A pleasant drink of medicinal value

Posted by | April 12, 2011

Ahhhh, dandelion wine! The popular name comes from dent de lion, French for “lion’s tooth,” referring to the teeth on the leaves. Wine is made from the heads. Choose dandelions from an open field far from any insecticide spraying. Pick early in the season when the leaves of the plant are still tender. Flowers that have just opened are best.

To make dandelion wine: “Four good quarts of dandelion blossoms, four pounds of sugar, six oranges, five lemons. Wash dandelion blossoms and place them in an earthenware crock. Pour five quarts of boiling water over them and let stand 36 hours. Then strain through a muslin bag, squeezing out all moisture from dandelions. Put the strained juice in a deep stone crock or jug and add to it the grated rind and juice of the six oranges and five lemons.

Tie a piece of cheese-cloth over the top of jug and stand it in a warm kitchen about one week, until it begins to ferment. Then stand away from stove in an outer kitchen or cooler place, not in the cellar, for three months. At the end of three months put in bottles. This is a clear, amber, almost colorless liquid. A pleasant drink of medicinal value. Aunt Sarah always used this recipe for making dandelion wine, but Mary preferred a recipe in which yeast was used, as the wine could be used a short time after making.”

For dandelion wine made with yeast: “Four quarts of dandelion blossoms. Pour over them four quarts of boiling water; let stand 24 hours, strain and add grated rind and juice of two oranges and two lemons, four pounds of granulated sugar and two tablespoonfuls of home-made yeast. Let stand one week, then strain and fill bottles.”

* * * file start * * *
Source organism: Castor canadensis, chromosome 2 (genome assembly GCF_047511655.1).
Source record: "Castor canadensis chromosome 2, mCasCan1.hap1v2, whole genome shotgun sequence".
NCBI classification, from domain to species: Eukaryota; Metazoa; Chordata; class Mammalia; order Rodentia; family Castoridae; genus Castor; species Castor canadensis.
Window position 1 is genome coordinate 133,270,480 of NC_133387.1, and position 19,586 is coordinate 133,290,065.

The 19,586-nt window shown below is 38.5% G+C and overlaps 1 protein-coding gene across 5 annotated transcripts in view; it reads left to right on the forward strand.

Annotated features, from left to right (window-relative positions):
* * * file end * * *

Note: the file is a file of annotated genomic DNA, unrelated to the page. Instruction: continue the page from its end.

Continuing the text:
Source: “Mary at the Farm and Book of Recipes Compiled During Her Visit Among the “Pennsylvania Germans,” by Edith M. Thomas, 1915.

http://fohn.net/dandelion-pictures/dandelion-wine-recipe.html

http://enature.com/fieldguides

dandelion+wine appalachian+culture appalachian+history history+of+appalachia appalachia

2 Responses

  • How enchanting! I just wrote a blog about dendelion wine yesterday!!! How wonderful to find the recipe for it, here, today!!!! You’re the best! <3

  • This makes me wonder what kind of recipe my Gran used for making dandelion wine, as hers had a pretty bad reputation (although her black raspberry wine was beyond divine!).

    We’re hosting a foraging round up called Wild Things, and the featured herb for the month of April is dandelion. We’d love it if you’d submit this recipe. If you’d like to play along, all you have to do is send a link to this page to wildthings.roundup@gmail.com by the end of the month. Thanks!

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